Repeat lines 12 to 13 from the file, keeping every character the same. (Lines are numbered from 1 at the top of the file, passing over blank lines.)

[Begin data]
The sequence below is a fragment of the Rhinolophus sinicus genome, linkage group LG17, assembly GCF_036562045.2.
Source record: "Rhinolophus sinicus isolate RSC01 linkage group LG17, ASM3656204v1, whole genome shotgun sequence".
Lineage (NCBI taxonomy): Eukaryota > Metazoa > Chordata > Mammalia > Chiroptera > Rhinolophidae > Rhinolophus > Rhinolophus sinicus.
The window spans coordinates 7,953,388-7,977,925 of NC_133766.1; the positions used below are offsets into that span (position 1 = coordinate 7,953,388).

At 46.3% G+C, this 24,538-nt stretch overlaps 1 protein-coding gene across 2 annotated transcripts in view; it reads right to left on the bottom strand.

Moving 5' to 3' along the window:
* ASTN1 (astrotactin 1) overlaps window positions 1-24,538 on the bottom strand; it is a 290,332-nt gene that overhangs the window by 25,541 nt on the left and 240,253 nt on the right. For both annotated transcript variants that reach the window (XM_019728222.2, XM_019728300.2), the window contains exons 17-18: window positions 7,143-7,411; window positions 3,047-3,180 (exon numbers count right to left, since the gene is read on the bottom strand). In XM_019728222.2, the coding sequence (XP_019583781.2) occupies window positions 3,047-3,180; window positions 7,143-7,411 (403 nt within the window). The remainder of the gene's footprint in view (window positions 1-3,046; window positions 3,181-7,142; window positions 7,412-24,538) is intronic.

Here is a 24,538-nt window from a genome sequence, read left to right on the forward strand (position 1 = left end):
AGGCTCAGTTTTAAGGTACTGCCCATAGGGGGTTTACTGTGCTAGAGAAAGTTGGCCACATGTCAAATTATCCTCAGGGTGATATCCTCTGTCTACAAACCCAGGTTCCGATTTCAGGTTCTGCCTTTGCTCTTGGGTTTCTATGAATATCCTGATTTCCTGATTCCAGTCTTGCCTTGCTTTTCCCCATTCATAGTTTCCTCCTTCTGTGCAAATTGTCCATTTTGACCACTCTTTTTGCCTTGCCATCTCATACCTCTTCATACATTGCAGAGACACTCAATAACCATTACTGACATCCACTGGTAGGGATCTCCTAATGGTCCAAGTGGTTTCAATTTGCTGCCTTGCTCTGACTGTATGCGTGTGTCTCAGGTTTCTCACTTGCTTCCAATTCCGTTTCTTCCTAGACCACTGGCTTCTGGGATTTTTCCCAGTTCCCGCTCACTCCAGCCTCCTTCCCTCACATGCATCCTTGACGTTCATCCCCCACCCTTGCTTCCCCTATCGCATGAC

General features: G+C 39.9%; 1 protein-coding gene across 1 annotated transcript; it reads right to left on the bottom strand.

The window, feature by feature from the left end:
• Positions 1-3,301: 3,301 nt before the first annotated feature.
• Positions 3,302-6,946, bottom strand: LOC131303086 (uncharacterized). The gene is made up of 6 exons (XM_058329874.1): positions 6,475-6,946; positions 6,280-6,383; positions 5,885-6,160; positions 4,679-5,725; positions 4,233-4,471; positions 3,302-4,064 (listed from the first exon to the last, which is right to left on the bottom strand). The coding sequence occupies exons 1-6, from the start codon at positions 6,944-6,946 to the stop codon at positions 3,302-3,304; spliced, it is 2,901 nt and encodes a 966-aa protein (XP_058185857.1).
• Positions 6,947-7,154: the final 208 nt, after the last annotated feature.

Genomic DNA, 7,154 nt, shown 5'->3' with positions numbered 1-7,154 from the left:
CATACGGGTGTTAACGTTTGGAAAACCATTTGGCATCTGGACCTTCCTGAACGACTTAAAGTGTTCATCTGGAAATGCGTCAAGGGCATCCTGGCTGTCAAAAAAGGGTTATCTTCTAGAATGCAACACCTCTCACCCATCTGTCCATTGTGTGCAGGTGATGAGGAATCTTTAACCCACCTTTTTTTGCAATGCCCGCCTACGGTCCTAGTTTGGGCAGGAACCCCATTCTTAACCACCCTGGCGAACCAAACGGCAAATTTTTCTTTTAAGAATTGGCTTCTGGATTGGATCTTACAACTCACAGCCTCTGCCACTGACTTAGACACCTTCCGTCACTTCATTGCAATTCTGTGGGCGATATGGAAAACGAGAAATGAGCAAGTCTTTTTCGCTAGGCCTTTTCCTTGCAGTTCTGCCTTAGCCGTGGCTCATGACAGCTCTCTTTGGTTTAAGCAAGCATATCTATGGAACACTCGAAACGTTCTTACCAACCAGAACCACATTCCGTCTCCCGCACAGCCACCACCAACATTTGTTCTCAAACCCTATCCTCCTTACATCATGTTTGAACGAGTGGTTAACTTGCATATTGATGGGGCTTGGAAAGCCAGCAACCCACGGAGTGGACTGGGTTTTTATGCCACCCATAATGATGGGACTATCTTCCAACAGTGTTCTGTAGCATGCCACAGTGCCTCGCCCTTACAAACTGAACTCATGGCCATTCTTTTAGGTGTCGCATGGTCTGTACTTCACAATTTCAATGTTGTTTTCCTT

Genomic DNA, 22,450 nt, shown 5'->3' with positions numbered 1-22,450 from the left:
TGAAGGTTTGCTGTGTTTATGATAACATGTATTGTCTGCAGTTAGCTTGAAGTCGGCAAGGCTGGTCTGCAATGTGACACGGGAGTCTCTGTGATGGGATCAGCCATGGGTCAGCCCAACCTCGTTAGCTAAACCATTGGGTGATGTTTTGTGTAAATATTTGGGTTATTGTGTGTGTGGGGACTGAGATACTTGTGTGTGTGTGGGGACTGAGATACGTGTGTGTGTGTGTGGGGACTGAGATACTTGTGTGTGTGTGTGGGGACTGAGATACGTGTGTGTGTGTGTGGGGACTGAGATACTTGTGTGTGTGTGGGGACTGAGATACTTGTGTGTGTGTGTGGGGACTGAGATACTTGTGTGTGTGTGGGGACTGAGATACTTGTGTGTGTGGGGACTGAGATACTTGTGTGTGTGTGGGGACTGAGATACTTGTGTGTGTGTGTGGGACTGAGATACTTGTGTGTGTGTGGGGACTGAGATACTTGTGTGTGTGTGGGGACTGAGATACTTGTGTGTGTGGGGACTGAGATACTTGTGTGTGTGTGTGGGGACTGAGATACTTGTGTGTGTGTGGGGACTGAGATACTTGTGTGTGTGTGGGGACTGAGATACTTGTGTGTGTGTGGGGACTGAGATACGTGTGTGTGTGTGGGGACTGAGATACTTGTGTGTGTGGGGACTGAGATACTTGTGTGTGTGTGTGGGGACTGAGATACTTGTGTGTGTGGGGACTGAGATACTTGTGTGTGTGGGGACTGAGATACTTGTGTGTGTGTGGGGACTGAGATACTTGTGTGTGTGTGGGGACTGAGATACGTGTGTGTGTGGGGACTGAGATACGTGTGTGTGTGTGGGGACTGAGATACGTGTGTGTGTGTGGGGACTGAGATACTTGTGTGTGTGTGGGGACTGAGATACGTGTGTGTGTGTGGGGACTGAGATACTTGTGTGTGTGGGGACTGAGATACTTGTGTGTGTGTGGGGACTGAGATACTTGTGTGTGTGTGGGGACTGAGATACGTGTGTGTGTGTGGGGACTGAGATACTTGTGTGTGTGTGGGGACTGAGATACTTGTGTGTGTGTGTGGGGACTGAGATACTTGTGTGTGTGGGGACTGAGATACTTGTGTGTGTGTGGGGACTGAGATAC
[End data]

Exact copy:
• Positions 1-3,301: 3,301 nt before the first annotated feature.
• Positions 3,302-6,946, bottom strand: LOC131303086 (uncharacterized). The gene is made up of 6 exons (XM_058329874.1): positions 6,475-6,946; positions 6,280-6,383; positions 5,885-6,160; positions 4,679-5,725; positions 4,233-4,471; positions 3,302-4,064 (listed from the first exon to the last, which is right to left on the bottom strand). The coding sequence occupies exons 1-6, from the start codon at positions 6,944-6,946 to the stop codon at positions 3,302-3,304; spliced, it is 2,901 nt and encodes a 966-aa protein (XP_058185857.1).